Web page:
Homeowner associations can be a melting pot of age groups which carry unique values and perceptions of the world. At times, these values can clash at the HOA level and the board is challenged to restore balance and harmony with the warring factions. There's more to it than loud music, wandering pets and illegally parked RVs. There are certain heartfelt philosophies that simply don't mix. Consider the dynamics of these groups:
Silent Generation was born between 1920 and 1945. They're the veterans of the World and Korean Wars. They survived the Great Depression. Their core values include survival and sacrifice. They stockpile food, wear clothes out and eat leftovers. They believe that a rule is a rule. They resist changes in technology which puts them at a disadvantage in the workplace. They believe in traditional family structure and that marriage is a life long commitment. Most attended the College of Hard Knocks.
Baby Boomers were born between 1946 and 1964. Many are career driven workaholics who don't see the need to follow rules. They believe in the notion of "meaningful work" rather than working simply to survive and the workplace is a major part of their self-identity. Many experienced growing up with only one parent. Many thought college was an birthright.
Generation X was born between 1965 and 1980. This group questions their parents' values and believes that jobs and housing are disposable. They place greater value on family and personal life than the Baby Boomers do, and they feel that a balanced life is more important than professional accomplishments. Many grew up as "latch-key" kids who were left home alone frequently because one or both parents worked outside the home. They view college as a means to an end.
Generation Y was born between 1981 and 2000. People in this group have always known computers, the Internet and cell phones. South Africa's policy of apartheid has not existed in their lifetime, genetic testing and DNA screening have always been available. Generation Ys are tolerant of multiculturalism, internationalism and interracial relationships. This generation focuses on individual choices and goals. Many grew up in merged families which combined children from different parents.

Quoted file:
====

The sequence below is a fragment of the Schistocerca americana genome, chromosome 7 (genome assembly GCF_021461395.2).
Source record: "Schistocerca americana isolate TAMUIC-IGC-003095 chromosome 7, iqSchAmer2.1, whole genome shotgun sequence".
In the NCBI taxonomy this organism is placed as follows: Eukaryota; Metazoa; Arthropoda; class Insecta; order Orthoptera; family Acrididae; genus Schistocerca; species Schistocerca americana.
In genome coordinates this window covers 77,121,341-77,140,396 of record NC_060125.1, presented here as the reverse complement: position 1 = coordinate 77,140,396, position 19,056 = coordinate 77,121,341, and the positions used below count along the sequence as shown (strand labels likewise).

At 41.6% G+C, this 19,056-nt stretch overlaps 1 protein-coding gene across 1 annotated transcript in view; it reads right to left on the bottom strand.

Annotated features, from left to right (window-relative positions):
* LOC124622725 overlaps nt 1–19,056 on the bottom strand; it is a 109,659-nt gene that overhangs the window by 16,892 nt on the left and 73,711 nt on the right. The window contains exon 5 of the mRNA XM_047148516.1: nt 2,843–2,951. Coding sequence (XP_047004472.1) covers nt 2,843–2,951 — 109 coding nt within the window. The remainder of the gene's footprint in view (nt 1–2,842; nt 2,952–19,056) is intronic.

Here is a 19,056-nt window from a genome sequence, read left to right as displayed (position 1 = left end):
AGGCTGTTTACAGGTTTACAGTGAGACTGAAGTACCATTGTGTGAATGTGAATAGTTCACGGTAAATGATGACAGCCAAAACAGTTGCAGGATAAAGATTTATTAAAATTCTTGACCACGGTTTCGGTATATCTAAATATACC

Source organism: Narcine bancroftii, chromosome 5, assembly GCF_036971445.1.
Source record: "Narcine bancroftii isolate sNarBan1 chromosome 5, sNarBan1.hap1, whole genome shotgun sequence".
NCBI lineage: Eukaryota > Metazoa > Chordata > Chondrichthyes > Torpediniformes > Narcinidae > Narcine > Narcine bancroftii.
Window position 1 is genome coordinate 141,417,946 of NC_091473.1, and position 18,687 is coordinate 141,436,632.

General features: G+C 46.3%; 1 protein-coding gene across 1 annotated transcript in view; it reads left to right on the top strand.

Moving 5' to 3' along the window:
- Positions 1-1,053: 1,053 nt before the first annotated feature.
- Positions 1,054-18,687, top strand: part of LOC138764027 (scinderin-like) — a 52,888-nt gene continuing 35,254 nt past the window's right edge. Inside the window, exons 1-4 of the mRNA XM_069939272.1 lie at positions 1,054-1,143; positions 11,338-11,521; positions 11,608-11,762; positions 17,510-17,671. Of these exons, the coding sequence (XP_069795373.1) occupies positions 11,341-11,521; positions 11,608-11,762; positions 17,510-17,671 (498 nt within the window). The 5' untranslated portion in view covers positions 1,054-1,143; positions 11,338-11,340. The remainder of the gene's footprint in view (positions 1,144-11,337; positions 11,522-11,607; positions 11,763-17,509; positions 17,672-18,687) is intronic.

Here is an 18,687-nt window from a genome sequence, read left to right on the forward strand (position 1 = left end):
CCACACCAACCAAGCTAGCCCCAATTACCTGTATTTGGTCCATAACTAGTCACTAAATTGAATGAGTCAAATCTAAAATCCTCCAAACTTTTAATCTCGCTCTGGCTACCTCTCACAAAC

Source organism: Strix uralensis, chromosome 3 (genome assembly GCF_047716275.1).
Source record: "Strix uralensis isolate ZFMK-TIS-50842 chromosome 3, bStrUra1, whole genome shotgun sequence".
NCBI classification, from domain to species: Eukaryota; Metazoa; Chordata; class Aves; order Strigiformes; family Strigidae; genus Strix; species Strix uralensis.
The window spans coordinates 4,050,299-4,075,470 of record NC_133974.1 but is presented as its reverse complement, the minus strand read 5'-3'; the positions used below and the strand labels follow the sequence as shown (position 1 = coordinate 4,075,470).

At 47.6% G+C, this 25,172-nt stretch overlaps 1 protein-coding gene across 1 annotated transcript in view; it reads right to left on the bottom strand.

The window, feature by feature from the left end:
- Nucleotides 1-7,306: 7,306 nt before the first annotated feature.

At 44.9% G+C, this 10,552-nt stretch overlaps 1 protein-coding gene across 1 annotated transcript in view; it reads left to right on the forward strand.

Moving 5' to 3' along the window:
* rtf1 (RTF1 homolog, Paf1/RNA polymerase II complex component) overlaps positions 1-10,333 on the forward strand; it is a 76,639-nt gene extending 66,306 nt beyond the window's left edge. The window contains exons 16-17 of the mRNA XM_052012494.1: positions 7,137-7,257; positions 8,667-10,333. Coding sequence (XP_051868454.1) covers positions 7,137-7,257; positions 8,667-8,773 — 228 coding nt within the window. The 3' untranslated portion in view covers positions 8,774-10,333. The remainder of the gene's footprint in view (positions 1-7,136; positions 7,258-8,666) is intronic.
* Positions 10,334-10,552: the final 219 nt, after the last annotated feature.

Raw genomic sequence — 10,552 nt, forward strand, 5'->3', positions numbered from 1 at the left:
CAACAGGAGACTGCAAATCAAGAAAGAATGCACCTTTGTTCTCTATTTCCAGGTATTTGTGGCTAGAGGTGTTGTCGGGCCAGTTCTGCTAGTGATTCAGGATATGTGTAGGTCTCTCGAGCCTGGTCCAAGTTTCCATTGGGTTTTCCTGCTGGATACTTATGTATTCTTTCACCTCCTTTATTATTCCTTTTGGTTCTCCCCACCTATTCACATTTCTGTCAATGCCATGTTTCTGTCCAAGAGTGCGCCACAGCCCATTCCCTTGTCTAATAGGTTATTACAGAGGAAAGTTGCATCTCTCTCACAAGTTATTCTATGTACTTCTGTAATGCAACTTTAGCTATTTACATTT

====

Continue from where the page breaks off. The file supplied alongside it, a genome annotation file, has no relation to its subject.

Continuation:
What these differences point to is that people communicate based on their generational backgrounds. Each generation has distinct attitudes, behaviors, expectations, habits and motivational buttons. Learning how to communicate with the different generations can eliminate many major confrontations and misunderstandings.
So what's the board to do with such disparate ways of thinking? Fortunately, it's not the board's job to make sure neighbors get along. While reasonable rules need to be enforced, personality reconciliation does not. What the board can do is to facilitate social activities and reinforce areas of commonality.
Social Events. A potluck event costs the HOA nothing yet provides an opportunity for different age groups to mingle and acquaint themselves. These can be carried off as barbecues, Christmas parties or at annual meetings.
Reinforcing Commonality. Regardless of age, HOA members share in the need for security, peace and sustained property values. When the board acts to protect the general good in these areas, age is no barrier and all will be unified in a common cause. Conversely, when the board enacts rules that target certain age groups (like children), discontent and rancor is sure to follow from the kids and their parents.
Stay Out of the Middle. Given time and opportunity, generational conflicts can be resolved by face to face meeting of the parties. The board should not interrupt this process by trying to solve the problem. Encourage the parties to meet and talk (without weapons and lawyers).
Balancing the generations that populate your homeowner association is on the one hand a great challenge and on the other hand a gratifying exercise. While value and perception differences will conflict from time to time, facilitating social activities, reinforcing those issues all generations hold in common and letting them work out differences face to face will help them bond.
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